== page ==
Whoever wrote the book of Revelation was named “John,” but Revelation and the gospel of John are two different books. How does identifying Revelation as written by John help identify the gospel of John as being written by the same man? That question is answered by showing that whoever wrote Revelation also wrote the gospel of John and 1-3 John. And how does one “prove” that? That proof comes through showing that various things written in one book are also written in the other but in no other book than these five. The best illustration of this is the way in which Jesus is characterized in the five books. “In the beginning was the Word, and the Word was with God and the Word was God … And the Word became flesh and dwelt among us” (John 1:1, 14). Jesus is identified this way in 1 John: “That which was from the beginning, that which we have heard, that which we have seen with our eyes, that which we beheld and our hands handled, concerning the Word of Life” (1 Jn. 1:1). And Jesus is identified this way in Revelation: “And he is arrayed in a garment sprinkled with blood: and his name is called the Word of God” (Rev. 19:13). Because no other New Testament writer so identifies Jesus, these five books are in a category all to themselves. And since Revelation and the gospel of John were written by the same man, and the Revelation identifies that man as “John,” and the gospel of John identifies its author as one of the twelve, the “disciple whom Jesus loved,” we may conclude that both books came from the hand of John the apostle.

John had two purposes in mind when his gospel was written: one stated and one unstated. John 20:30-31 states his purpose in writing: “Many other signs therefore did Jesus in the presence of the disciples, which are not written in this book: but these are written, that ye may believe that Jesus is the Christ, the Son of God: and that believing ye may have life in his name.” This purpose is evident throughout the book and shows why it is called “The gospel of belief.” The fact that we are reading the things which one who accompanied Jesus in His journey and who, along with the others of the “inner circle” (Peter and James), were sometimes privileged to witness marvels the other nine were not privy to is powerful: the personal testimony of an eyewitness. The second, although unstated, purpose for the book being written is to preserve material for believers that is not to be found in the other three accounts of Jesus’ life, which in itself is evidence this book was written after the other three were in circulation among believers.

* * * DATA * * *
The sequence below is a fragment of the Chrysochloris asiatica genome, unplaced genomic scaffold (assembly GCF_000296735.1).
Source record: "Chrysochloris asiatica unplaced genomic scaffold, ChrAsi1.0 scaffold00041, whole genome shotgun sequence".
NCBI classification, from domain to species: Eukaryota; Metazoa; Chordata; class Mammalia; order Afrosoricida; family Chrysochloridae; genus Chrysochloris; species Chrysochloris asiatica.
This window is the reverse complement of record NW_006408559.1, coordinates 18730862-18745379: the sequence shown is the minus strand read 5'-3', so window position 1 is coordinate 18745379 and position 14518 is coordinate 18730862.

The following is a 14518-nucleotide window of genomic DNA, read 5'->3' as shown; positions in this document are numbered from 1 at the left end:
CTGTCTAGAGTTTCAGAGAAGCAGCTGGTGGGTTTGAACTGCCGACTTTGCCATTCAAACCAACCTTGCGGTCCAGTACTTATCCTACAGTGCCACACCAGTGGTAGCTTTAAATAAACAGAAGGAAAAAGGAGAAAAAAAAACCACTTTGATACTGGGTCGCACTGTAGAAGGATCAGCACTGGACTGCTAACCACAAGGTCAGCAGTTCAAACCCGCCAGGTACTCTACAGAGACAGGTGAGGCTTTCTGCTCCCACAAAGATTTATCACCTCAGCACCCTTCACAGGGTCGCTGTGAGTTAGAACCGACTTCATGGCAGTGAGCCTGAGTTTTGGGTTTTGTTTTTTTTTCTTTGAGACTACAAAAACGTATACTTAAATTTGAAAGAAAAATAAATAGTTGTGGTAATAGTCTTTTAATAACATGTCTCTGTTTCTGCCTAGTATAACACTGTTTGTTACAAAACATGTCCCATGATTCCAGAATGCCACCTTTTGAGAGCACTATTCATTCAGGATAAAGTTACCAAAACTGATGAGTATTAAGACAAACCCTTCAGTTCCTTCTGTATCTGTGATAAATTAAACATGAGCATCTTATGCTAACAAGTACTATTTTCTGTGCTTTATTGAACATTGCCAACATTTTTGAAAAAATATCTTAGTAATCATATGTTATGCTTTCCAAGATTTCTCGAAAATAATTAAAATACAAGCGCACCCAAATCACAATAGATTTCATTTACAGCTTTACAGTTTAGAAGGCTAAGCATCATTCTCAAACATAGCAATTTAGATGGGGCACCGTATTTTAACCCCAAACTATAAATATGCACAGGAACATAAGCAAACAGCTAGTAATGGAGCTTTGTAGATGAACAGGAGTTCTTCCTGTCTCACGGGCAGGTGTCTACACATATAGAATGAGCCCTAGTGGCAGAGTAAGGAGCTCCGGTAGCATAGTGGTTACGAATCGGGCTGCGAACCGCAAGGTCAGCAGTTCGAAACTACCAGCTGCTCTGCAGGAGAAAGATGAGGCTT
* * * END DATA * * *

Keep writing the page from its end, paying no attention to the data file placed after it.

Many wonderful lessons are taught in this sacred book. We hope, in the weeks to come, that we will come both to see and appreciate those lessons the Holy Spirit revealed to us through John, the disciple whom Jesus loved.

Jim McDonald